After graduating with an M.B.A. from Stanford, Northern California-born Kathy Strahs has gone on to earn her culinary stripes in the art of Panini-making. In her new book, “The Ultimate Panini Press Cookbook,” (Harvard Common Press), Strahs will help you navigate your way through panini paradise to get the best and most out of this kitschy concept.
Here are some interesting tidbits I collected this summer, although you can use them for all seasons to become an informed foodie, staying safe and healthy.
Chances are a majority of back-to-school lunch boxes will contain a peanut butter and jelly sandwich, especially since (statistically speaking) the average American child will consume more than 2,500 of these iconic duos before they graduate high school.
The mighty green warrior with Herculean healing powers has shoved leafy cousins to the produce sidelines. Kale rocks and has been popping up in everything from chilled soups and salads to crispy chips and pizza toppings. Here’s why. . .
One would think that national holidays are reserved for commemorating momentous events. However, in our foodie culture even s’mores and banana splits are feted with a national holiday — they share the limelight on Aug. 10.If we are to go ape over the banana split, let’s at least do it in style. I propose creating an adult version with an assortment of liqueurs. For the kids, a combination of their favorite toppings works.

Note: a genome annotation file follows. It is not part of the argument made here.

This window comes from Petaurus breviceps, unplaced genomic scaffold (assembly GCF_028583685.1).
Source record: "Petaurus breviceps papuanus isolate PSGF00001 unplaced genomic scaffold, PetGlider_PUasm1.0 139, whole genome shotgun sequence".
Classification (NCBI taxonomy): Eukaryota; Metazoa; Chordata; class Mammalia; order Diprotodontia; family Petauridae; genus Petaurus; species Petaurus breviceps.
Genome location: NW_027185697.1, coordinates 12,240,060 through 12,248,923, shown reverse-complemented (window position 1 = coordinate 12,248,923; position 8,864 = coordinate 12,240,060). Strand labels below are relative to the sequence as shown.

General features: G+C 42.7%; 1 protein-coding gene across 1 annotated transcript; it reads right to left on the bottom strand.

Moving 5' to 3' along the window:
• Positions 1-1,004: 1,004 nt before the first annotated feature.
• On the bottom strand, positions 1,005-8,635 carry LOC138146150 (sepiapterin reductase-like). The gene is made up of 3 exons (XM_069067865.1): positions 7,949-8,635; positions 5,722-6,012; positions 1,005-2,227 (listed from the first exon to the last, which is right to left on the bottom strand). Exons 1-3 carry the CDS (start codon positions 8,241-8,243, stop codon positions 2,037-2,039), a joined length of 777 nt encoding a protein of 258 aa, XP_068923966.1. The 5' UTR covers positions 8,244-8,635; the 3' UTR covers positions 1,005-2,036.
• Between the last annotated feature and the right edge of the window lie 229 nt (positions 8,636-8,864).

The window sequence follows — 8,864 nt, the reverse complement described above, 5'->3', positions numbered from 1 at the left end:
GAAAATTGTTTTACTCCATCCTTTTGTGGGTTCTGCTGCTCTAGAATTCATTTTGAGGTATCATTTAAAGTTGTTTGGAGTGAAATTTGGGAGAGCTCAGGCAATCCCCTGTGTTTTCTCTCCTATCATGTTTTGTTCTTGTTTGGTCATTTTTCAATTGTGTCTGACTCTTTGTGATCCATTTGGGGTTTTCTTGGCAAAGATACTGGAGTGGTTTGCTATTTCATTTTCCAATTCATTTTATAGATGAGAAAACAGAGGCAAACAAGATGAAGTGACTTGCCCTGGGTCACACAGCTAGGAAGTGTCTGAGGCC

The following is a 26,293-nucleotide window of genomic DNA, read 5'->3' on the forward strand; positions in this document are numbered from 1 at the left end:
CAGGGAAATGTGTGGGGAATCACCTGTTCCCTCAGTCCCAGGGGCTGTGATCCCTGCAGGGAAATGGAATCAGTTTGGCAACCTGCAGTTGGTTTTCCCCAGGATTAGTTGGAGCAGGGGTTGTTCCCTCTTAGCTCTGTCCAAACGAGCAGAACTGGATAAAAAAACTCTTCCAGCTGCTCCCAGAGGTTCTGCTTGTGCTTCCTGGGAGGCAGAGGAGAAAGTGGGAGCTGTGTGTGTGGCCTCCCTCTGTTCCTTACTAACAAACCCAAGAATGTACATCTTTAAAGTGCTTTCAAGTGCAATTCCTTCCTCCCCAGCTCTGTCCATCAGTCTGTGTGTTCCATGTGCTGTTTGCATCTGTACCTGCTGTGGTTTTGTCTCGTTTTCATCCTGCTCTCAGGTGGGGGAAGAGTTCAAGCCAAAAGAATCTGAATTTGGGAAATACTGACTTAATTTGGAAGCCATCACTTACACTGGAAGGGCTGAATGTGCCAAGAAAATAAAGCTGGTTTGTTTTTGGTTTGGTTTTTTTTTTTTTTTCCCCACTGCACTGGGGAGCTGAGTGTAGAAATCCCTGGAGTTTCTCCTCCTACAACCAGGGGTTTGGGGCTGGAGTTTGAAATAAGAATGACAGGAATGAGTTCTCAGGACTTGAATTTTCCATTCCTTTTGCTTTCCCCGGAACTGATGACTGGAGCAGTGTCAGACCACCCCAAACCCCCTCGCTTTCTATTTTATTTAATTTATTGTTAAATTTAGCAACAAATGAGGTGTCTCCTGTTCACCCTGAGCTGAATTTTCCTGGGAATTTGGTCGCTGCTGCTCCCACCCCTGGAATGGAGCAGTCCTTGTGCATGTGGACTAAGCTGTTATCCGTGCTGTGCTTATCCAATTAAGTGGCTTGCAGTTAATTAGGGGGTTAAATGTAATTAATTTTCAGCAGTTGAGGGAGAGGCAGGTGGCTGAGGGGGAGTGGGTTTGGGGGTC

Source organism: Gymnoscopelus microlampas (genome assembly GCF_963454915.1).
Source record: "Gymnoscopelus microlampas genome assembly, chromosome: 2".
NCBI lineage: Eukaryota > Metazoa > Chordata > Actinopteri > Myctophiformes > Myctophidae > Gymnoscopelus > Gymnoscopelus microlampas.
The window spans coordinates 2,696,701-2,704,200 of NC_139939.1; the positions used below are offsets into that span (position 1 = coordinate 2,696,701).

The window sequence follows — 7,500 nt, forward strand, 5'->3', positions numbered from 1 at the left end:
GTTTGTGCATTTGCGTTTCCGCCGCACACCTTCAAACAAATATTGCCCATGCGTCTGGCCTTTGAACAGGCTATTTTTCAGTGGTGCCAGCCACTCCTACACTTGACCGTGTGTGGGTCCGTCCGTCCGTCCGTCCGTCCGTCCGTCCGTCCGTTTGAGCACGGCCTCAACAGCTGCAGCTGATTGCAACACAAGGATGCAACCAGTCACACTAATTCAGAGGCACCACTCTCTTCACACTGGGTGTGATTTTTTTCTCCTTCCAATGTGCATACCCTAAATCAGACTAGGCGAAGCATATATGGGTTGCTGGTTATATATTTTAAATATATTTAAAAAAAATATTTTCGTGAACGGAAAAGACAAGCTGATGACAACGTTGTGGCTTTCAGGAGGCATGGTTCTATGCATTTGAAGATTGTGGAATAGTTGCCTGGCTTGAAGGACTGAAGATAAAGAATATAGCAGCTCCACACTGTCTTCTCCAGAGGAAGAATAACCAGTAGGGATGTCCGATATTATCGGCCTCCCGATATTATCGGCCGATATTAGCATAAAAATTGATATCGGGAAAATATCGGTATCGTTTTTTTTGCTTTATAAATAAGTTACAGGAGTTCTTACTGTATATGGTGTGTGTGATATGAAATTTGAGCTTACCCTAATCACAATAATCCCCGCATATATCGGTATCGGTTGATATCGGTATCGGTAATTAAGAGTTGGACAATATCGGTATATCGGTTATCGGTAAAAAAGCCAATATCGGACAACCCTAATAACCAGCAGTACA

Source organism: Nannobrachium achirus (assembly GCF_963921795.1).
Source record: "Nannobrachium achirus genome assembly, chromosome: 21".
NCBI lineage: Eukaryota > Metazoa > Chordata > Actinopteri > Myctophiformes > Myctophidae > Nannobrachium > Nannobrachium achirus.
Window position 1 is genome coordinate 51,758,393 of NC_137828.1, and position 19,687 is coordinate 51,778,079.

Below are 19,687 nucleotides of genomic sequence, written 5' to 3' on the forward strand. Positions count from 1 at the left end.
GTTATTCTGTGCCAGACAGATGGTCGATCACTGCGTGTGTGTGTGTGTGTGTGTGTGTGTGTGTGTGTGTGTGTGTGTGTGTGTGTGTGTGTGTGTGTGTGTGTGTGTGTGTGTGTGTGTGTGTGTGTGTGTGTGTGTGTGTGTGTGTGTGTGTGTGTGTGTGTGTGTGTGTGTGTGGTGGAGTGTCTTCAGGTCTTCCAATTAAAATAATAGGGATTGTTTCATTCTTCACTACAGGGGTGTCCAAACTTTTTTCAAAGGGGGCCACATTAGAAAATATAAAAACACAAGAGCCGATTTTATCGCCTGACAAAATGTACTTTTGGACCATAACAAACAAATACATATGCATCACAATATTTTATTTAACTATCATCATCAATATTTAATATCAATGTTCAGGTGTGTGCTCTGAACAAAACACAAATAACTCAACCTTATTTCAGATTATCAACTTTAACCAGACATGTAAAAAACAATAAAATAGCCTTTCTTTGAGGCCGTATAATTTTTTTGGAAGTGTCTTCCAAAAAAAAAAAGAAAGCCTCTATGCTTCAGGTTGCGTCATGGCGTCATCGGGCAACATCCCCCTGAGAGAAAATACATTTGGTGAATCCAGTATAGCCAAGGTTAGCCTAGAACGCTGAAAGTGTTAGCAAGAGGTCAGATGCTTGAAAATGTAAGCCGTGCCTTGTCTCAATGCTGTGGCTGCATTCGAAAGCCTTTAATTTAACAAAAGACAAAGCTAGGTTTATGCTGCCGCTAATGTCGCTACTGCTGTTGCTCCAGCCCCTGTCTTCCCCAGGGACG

When mind-body medicine man and spiritual guru Deepak Chopra, M.D., aligns with the venerable power team at UCSD’s Center for Integrative Medicine, you get a holistic prescription for healing from the inside out.
It’s Chanel No. 5 to the culinary world, fried bacon perfumes a room like no other food. Traditional and trendy at the same time, bacon continues to pop up in foods you’d never imagine having even a nodding acquaintance with it! Think Ben and Jerry’s Bacon Bacon ice cream, baconnaise and cupcakes. These days, even if you’re vegan, cholesterol-conscious or kosher, you can still enjoy the essence of beloved bacon in the guise of alternatives.
Although these seedy squashes thrive year round, the refreshing cucumber is the quintessential symbol of summer. It cools the palate with a thirst-quenching burst of fresh flavors reminiscent of melon and grassy herbs. This multi-tasking gourd works just as well in chilled soups and salads as in smoothies and sorbets. Here’s a primer to get the best out of this divine fruit of the vine.
It’s hard to believe that such a succulent food is actually a vegetable, not a fruit. Watermelon is a vine-growing gourd, a close sibling to the cucumber and pumpkin, and belongs to the botanical family Curcurbitaceae. Even though these melons contain 92 percent water, they are packed with a mother load of nutrients including immune-boosting Vitamins C and A, stress-busting B1 and B6, potassium, magnesium, copper and fiber, and the richest source of lycopene, (red-fleshed) even surpassing the mighty tomato as prostate’s best buddy.
Ice has been used to put the chill on food and drinks, and ease bruises, shiners and pulled muscles for thousands of years. Today it’s a bed for fishmonger’s best choices, a soda fountain’s common denominator, coffee’s new summer accessory, and a key ingredient in low-fat, lactose-free dessert options. Now, thanks to the modern cocktail culture, creative mixologists, talented ice sculptors and shaved ice vendors, frozen H2O has shaken up the culinary world.